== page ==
Liz Petrone

Liz is a mama, yogi, writer, warrior, wanderer, dreamer, doubter, and hot mess. She lives in a creaky old house in Central New York with her ever-patient husband, their four babies, and an excitable dog named Boss, and shares her stories on lizpetrone.com. She can also be found on FacebookInstagram, and Twitter.

Summer Goes by Too Fast

In: Kids
Boy lying on bench at park, color photo

To my oldest, As our summer vacation nears an end and we begin school supply shopping, I think about all the things we didn’t get to do together this summer. I instantly feel mom guilt. All the plans I had made? Only half of them done—if that. RELATED: Remember When Summer Lasted Forever? All the books I was going to read to you at bedtime? Only a couple short ones. All the creative art we would do? Maybe just one time. The fact is, I let time slip away from me. I was too focused and anxiety-ridden about work, my...

Keep Reading

Going on Family Vacation with Young Kids is Work That’s Worth It

In: Kids, Motherhood
Mom with two young kids on airplane

Our routine will be a mess. Our toddler won’t sleep in a new environment. Our baby needs all of the gear. The flight could be a disaster. I went through a mental checklist of reasons why this kind of family vacation would be hard. It was a pretty convincing list if I’m being honest. I considered throwing a pity party dedicated to the concerns I shoulder as a mother. A few days later I felt a wave of conviction wash over me. I was dreading a trip that was meant to be a blessing to our family. Any kind of...

Keep Reading

I Want To Raise Good Sisters

In: Kids, Motherhood
Four girls sitting on a rock in the forest, color photo

My current dilemma: how to teach four little girls how to be good sisters when I have no idea what I’m doing? I was an only child growing up, and a tomboy at that. It was a lonely, quiet childhood. I remember wishing for a sister, but knowing that with my single mom, it wasn’t going to happen. So, the sister thing is a big mystery to me. I’ve noticed (admittedly with some envy) adult sisters together and their inside jokes, shared history, and language known only to each other. I’ve read about sisters in books. The relationships between the four...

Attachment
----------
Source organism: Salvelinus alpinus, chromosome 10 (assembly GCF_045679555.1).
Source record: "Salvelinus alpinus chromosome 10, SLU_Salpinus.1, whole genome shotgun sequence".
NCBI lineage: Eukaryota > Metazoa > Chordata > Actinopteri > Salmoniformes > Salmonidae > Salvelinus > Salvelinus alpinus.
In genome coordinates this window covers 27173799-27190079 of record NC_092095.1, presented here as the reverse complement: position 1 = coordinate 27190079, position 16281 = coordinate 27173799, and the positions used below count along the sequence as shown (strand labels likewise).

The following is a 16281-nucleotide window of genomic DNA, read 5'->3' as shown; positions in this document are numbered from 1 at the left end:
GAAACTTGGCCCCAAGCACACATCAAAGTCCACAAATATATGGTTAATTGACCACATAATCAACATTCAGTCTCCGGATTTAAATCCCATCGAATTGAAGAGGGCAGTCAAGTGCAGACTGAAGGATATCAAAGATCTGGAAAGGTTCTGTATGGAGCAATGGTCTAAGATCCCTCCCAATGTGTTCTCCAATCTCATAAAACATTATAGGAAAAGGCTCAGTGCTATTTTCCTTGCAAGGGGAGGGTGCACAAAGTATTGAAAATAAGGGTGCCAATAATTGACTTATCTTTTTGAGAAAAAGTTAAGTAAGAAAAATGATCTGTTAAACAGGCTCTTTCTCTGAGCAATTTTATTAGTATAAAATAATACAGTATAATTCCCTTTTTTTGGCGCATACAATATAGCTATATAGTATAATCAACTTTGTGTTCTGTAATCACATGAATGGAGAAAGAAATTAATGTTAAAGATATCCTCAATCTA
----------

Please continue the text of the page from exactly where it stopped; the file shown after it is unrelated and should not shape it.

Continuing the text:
Keep Reading

I Don’t Just Love You, I Like You

In: Kids, Motherhood
Young boy standing at bridge, color photo

My growing child, my heart often aches when I look at how big you have gotten. You aren’t a baby anymore, you’re a whole kid. You are your own person, with your own thoughts and feelings. You have your own friendships, and interests.  Parts of me realize you don’t need me the same, but deep down I know you need me all the same. And I’m realizing, that in all of these changes, my love for you is also a like.  RELATED: Being Your Mom is the Greatest Honor of My Life Because now we can connect in a whole...

Keep Reading

Dear Kindergartner, I’ll Always Remember You This Way

In: Kids, Motherhood
Mother and child touch foreheads

The first magical flickers of your strong heartbeat on a black and white screen— the reassuring evidence I needed to know you were gaining strength for this world. My belly grew, and I proudly went shopping for maternity clothes to cover it. I felt the first dances of your little feet, and it reminded me of butterflies taking flight— the movement of a true miracle. I’ll always remember you this way. The sounds of your first cries—music ringing in my ears. You were real, Earth-side, and wanting only to be loved. The softness of your skin, the way you smelled,...